Are You Ready for Account-Based Marketing? 5 Key Ingredients

Blog Post
April 23, 2018

This story is the first in a four-part series that explores ways to leverage and effectively deploy account-based marketing. In this first part of the series, we examine the five essential ingredients to building an ABM strategy.

Imagine you have messages from two sales representatives. One of them knows all about your competition. The other knows how pending legislation will change the ways your company is able to compete. 

Whose call would you return?

The addition of just one piece of quality knowledge—one ingredient—can be the deciding factor in a sale. But, identifying that piece of insight, the timing of when it will be most relevant, and how to deliver it in a meaningful message—that takes a formula. It’s called account-based marketing.

Account-based marketing, or ABM, is a practice through which deep insights are employed to inform and tailor precise messaging for specific accounts, rather than individuals or industries. Another good term for it is precision prospecting, which uses analytics to determine the correct communications depending on challenges and issues specific to an account, as well as how and when those messages should be communicated.

Are You Doing It Already?

Many firms already practice ABM without even realizing it, or they take account-based approaches to marketing in piecemeal ways. 

However, few elevate those practices to the next level—end-to-end ABM deployment—because it takes advanced personalization to become part of the buyer’s journey. Each step of the approach, from selecting target accounts to the distribution of tailored messaging, needs careful consideration of the prospect’s or client’s market, sales organization, growth targets and so on.

For example, it is most efficient to focus on one or just a few companies. If it’s a high-potential, large company, the insights can help tailor messages that recognize contract clauses, the buying cycle, distribution channels and brand-specific limitations.

The effort is worth it: nearly all marketers (97%) said ABM delivers the highest return on their marketing investment, according to research from the Altera Group

So, how to overcome the challenges? Your organization will need five key ingredients to create a robust ABM plan. 

Putting ABM to Work for You: 5 Ingredients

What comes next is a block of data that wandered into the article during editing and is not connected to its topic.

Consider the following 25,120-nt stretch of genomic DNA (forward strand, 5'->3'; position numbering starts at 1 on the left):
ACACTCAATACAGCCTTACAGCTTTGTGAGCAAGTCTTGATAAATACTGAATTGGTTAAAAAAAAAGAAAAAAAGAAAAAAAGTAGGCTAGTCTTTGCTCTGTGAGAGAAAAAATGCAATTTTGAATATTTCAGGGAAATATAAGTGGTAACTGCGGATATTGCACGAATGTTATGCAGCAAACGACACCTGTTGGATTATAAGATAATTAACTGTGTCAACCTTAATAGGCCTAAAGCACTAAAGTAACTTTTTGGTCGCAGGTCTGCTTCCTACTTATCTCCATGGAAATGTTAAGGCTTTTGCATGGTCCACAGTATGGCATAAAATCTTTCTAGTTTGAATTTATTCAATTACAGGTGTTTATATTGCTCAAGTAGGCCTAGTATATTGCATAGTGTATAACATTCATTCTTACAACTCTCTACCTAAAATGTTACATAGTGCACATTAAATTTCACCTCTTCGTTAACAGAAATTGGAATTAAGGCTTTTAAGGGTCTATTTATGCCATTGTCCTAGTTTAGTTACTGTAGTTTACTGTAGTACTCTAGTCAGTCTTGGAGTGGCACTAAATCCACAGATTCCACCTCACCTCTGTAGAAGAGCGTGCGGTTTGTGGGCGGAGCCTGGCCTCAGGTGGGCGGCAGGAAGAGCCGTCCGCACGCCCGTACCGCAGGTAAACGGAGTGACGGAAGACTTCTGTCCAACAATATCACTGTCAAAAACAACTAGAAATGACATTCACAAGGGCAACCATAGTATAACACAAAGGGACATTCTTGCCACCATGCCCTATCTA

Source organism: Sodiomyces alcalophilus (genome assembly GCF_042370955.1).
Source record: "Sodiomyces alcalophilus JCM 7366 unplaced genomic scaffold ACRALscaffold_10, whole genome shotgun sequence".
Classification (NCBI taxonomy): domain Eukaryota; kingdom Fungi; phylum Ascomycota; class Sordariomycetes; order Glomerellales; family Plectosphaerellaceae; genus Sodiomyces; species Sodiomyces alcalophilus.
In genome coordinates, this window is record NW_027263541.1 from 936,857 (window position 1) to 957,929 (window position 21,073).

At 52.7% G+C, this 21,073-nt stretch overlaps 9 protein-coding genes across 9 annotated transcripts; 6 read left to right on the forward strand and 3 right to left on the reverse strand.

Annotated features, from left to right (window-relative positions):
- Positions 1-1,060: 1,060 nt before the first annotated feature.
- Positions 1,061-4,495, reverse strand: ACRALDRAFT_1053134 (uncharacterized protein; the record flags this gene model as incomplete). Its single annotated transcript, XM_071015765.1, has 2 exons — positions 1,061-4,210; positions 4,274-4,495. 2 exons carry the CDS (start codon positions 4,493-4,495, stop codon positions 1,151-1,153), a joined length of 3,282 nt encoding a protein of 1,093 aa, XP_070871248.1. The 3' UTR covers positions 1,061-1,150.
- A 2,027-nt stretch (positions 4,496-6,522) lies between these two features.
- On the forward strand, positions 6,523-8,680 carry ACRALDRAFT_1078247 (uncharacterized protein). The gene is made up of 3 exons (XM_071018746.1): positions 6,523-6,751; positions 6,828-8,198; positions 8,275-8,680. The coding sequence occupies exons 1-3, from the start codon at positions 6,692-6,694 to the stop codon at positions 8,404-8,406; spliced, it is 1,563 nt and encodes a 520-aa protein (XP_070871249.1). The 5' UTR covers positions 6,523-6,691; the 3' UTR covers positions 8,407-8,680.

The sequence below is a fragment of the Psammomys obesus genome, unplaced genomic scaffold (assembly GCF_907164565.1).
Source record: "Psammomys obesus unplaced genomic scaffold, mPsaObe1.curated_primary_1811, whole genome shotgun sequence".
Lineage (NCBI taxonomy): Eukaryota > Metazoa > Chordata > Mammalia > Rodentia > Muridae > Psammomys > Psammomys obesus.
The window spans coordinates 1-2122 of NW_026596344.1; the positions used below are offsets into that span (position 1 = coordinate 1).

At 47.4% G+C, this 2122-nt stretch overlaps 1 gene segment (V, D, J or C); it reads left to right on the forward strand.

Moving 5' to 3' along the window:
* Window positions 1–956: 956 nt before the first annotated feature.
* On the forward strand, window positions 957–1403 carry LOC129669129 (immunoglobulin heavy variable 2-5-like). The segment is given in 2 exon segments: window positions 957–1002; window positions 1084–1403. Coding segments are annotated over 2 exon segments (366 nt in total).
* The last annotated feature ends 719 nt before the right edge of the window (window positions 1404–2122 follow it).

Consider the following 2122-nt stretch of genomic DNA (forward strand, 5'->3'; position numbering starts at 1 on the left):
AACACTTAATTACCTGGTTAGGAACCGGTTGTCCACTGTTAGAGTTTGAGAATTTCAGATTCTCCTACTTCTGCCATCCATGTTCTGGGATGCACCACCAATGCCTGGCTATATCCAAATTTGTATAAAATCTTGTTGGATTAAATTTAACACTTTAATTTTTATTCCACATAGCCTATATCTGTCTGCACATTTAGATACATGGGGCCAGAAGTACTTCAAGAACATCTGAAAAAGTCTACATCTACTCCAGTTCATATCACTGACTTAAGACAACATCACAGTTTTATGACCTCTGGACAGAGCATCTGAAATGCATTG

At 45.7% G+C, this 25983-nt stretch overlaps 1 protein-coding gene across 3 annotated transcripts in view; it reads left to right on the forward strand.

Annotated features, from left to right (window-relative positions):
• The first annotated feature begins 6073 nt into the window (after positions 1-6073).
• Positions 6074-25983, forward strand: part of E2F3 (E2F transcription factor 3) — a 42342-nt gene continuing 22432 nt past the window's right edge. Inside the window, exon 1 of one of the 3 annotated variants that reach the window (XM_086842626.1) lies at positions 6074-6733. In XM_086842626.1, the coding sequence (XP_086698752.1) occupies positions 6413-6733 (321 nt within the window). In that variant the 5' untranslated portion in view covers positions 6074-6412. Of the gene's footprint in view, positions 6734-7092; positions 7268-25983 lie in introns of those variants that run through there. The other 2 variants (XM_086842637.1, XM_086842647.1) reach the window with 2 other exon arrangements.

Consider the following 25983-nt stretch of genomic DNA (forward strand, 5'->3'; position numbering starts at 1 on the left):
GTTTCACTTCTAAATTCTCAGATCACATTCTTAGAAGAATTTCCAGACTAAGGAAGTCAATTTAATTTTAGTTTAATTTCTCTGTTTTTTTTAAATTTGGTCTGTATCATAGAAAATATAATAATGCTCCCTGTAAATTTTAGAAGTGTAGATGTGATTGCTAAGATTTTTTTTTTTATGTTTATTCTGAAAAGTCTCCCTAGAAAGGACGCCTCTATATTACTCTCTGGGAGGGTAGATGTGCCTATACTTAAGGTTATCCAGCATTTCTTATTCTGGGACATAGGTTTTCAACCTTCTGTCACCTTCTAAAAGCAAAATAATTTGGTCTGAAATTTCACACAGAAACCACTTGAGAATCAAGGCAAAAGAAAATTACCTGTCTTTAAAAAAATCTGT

Properly executed, ABM enables marketing and sales teams to collaboratively understand accounts to the point that they can craft knowing communication that anticipates needs. For ABM to hit its mark, however, those messages must arrive at the precise time the client is ready for them. 

Here’s how it’s done.

  1. Selective accounting. A strategy is only as good as its target, so be sure to carefully select and organize the most promising accounts for the service or product you propose. Be cautious not to target too many accounts. You can determine ideal targets with specific guidelines such as market trends, pending regulatory changes or industry consolidation. Once the right accounts are selected, they can be placedinto tiers based on size, value and strategic fit.
  2. Measured map-making. Now it’s time to place your feet into the account managers’ shoes and walk the buyer’s journey. This will enable you to encounter and recognize problems the client may face (and perhaps not yet anticipate) and to develop personas. In creating these journey maps, be sure to concentrate on the personas, not the product, or you risk losing sight of the clients’ needs and resolutions. 
  3. Uncanned messaging.  At this point, you can take what was learned during the journey and parlay it into communication plans. Using the raw materials of account-based information, such as data analytics and insights, each of these plans is tailored to a specific account or group of accounts. It can be difficult to personalize the message to the point that it is genuine, so it’s essential the message recognizes key factors of the recipient’s situation, such as timing, competitive constraints and budget.  
  4. Careful carryout. This is when you hit the “send” button. You’ll need carefully planned steps to deploy the communications, overseen by teams with expertise in content management and mixed technologies. Even after deployment, you’ll want an ongoing team (in-house or third-party) to maintain a live view of the ABM plan and execute ongoing personalized activity. Marketers commonly face the challenge of ensuring they have enough relevant content to engage the client across channels.
  5. A solid prep team. Get everyone on board. ABM may be a marketing tactic, but to work, it requires buy-in from all teams across the organization—from the C-suite to customer-facing employees. Each team should have a specific mini goal that builds toward the overall sales and marketing goals. And speaking of sales—it’s especially important the sales and marketing teams are aligned to meet these goals. 

ABM is a strategy that hinges on understanding—of your own organizational abilities, of the precise needs of your clients at a given moment, and then how those abilities can meet the client needs. Quality execution is critical to that success, so don’t scrimp on any of the ingredients. 

Check out my next post in this ABM series: Accounts are People, Too—Applying Personas Through Account-Based Marketing.

In the next installment of this four-part series, we will delve into the selective accounting and map-making considerations, including persona building, for launching an ABM strategy.